At the heart of any Continuous Improvement effort is problem solving. Kaizen events help identify and define the problem. The principle problem solving technique employed by the lean enterprise is the Deming Wheel, otherwise known as PDCA cycle, short for Plan, Do, Check, Act:
PDCA cycles are a vehicle for rapid and robust experimentation. Upon encountering an obstacle or setback on its approach to its Target Condition (the Future State or an intermediate Future State defined by your value stream map), the organization uses the PDCA approach to overcome the obstacle, quickly isolating one variable at a time and testing until a new standard work is achieved.
The progression of PDCA cycles continues as the organization approaches the Target Condition, or Future State, much like climbing a stairway. Each small improvement (kaizen) is followed by a period of rest and reflection (standardized work), and each improvement gets you closer and closer to achieving the Target Condition. Properly designed, each step yields process improvements and a reduction in waste.
A whole host of six sigma techniques focus on problem solving and can be used in conjunction with lean improvement efforts. Six Sigma employs a technique known as DMAIC (Define, Measure, Analyze, Improve, and Control). The sigma toolbox includes brainstorming, Pareto and fish bone diagrams, data analysis, process capability analysis, root cause analysis, design of experiments, and others. These tools are often used in conjunction with Lean and called Lean Six Sigma.
Coaching and Mentoring with A3
Many of the obstacles to achieving Target Conditions are either too small in scope or are simply too large a project for a kaizen event. As the management team improves their knowledge of lean tools and problem solving techniques, many of these problems can be addressed using what is known as an A3. Simply put, A3 is the name of an 11″x17″ paper, and the A3 process consists of analyzing the entire problem on a single sheet of A3 size paper. The idea is to tell a story, from beginning to end, using pictures and charts, graphics, and bullet points. To do so, each element must be concise and show clear thinking (one of the benefits of the A3 method). A sample storyboard is as follows:
A3 formats may vary – just make sure the entire story is included in the A3. I have seen a wide variety of formats from Sales Analysis to Product Development to designing a garage. All of the principle problem solving elements are there: Background/Problem statement, analysis of current conditions, goals and targets (future state), analysis, proposed counter measures, improvement plan, and follow-up.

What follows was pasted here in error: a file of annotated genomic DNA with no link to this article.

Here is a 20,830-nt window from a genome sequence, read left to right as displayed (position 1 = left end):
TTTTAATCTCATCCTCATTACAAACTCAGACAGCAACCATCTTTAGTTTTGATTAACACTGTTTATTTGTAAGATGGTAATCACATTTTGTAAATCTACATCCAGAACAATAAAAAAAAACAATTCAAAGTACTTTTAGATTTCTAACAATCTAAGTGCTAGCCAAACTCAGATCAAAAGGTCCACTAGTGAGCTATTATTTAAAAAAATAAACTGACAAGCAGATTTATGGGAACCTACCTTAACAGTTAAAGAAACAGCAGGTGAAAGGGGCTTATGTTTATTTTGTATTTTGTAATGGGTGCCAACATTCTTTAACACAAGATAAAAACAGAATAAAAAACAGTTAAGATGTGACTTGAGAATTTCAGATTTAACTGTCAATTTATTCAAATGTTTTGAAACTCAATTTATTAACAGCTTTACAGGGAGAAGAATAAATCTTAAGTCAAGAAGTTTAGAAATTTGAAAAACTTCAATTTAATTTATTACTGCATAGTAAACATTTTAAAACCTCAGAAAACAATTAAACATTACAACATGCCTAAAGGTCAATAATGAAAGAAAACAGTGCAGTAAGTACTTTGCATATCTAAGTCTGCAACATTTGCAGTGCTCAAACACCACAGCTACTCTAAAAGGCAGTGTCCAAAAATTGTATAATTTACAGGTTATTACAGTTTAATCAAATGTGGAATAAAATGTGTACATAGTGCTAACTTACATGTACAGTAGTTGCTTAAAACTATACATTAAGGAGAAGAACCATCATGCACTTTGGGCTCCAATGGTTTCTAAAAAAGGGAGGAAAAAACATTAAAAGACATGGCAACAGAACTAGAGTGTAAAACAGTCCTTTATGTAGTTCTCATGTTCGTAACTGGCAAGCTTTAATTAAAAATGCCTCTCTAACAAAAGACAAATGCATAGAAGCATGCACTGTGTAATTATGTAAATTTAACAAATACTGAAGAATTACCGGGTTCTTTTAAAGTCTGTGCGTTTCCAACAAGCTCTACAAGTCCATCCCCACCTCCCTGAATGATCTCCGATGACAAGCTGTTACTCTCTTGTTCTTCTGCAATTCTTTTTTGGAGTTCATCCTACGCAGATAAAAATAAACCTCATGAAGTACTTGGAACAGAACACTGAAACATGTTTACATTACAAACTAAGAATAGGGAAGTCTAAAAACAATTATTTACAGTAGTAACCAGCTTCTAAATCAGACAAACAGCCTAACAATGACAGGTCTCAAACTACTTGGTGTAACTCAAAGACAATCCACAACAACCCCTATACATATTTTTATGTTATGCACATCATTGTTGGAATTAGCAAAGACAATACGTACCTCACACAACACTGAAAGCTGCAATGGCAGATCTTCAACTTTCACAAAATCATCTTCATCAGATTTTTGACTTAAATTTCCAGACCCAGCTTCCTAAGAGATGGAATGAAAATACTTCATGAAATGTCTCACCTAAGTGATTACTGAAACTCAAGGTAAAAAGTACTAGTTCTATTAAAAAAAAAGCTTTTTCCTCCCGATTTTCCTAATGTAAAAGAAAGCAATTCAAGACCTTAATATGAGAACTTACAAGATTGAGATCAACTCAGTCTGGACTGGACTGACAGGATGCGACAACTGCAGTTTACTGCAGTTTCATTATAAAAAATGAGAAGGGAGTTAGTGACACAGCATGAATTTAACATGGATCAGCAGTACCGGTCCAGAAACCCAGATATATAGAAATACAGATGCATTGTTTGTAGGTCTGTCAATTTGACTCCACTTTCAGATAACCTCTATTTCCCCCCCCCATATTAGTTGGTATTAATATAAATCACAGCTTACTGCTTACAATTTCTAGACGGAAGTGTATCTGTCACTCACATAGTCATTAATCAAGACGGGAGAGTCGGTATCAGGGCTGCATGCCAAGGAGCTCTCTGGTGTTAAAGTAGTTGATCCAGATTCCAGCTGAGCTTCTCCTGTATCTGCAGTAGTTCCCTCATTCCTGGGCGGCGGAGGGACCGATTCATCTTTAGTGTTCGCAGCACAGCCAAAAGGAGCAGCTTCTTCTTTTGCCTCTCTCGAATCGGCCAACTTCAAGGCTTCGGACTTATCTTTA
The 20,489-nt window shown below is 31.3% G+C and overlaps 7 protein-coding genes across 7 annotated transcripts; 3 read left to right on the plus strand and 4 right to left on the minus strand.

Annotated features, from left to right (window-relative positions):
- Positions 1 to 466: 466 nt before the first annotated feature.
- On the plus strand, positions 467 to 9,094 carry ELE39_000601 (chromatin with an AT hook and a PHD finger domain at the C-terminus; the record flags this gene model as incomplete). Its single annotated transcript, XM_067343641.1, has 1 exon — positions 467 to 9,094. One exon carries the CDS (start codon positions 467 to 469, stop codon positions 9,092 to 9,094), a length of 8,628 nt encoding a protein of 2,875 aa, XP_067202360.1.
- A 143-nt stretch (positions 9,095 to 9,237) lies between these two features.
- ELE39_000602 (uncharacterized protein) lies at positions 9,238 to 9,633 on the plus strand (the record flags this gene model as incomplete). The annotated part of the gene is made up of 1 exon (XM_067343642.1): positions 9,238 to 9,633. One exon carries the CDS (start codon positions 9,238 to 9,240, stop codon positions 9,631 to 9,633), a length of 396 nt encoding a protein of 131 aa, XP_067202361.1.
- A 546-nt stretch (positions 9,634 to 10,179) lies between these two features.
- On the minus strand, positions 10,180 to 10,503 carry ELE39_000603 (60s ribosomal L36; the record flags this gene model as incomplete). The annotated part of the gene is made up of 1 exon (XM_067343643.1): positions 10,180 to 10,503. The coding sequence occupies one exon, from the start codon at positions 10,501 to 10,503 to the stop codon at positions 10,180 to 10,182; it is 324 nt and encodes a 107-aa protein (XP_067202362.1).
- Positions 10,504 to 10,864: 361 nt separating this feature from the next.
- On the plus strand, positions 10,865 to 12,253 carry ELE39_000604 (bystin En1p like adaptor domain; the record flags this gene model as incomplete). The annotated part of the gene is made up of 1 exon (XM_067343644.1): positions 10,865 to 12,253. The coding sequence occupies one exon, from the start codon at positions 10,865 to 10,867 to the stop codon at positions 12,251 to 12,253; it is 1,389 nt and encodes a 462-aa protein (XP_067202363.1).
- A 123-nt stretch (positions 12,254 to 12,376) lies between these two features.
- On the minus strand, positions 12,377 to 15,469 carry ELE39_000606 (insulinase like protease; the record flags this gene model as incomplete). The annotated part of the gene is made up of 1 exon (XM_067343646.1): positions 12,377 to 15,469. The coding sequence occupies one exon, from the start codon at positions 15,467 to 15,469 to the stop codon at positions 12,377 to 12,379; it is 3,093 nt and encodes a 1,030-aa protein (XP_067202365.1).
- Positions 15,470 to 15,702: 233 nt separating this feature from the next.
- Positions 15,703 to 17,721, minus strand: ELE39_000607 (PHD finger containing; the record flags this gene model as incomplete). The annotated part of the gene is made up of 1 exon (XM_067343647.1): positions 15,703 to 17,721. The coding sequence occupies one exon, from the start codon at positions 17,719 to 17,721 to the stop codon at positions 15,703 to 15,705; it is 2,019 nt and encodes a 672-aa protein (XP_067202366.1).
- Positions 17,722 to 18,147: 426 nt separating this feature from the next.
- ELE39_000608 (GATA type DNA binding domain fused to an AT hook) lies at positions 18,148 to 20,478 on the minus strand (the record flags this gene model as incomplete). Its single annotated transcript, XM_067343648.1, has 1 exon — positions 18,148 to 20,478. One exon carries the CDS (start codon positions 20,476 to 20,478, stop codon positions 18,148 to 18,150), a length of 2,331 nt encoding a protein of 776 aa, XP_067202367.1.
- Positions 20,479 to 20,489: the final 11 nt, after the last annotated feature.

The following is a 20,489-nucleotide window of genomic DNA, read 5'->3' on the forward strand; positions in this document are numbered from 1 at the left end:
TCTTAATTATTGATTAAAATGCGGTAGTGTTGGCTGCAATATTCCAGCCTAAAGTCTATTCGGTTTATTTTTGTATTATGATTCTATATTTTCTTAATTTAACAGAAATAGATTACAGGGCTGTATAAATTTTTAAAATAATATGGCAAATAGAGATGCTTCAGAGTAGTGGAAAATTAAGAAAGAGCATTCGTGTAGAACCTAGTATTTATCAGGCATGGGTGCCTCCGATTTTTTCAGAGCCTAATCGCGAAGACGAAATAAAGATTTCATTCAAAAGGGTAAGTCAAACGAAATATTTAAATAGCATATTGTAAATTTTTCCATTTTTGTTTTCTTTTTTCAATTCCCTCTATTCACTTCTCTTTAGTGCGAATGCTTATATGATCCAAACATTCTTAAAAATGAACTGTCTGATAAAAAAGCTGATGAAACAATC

Like PDCA, the A3 is an iterative process. The background and problem statement should be clearly worked out before too much thought can be given to analysis and countermeasures. It’s a good idea to fill one out with pencil – there will undoubtedly be lots of erasing as the story develops.
The A3 is an excellent basis for mentoring. The mentee, presumably less experienced in problem solving, presents the mentor with a partially developed A3 for review. It is vitally important that the Mentor merely ask thought-provoking questions of the mentee, sending her back numerous times as necessary until the actual problem statement is well-defined, and so forth. The A3 documents the interchange, the problem gets closer and closer to resolution, and the mentee sharpens her perception of both problem solving and the problem at hand.
In addition to mentoring, the A3 can be used in conjunction with other forms of kaizen (multi-day event or mini kaizen) as the “storyboard” and as a means of capturing the knowledge in one succinct document. A3’s are an excellent digest capturing the “critical few” key points – the essence – of the problem and its resolution. The A3 can be easily circulated and the learning shared distributed if it follows the 5:5:5 rule: It should take a mere 5 seconds to see what the purpose of the A3 (or event) was, 5 minutes to study and capture the learning points, and 5 hours to thoroughly investigate and understand the findings. Think about ways to capture the knowledge contained in the A3 through a good filing and archival system. Each A3 should have keywords and an easy abstract and retrieval.
Copyright 2012 by Paul Yandell. Let Value Stream Focus LLC help you get your organization moving on a path of Continuous Improvement and Cost Reduction. Call 760-500-6006 or email firstname.lastname@example.org.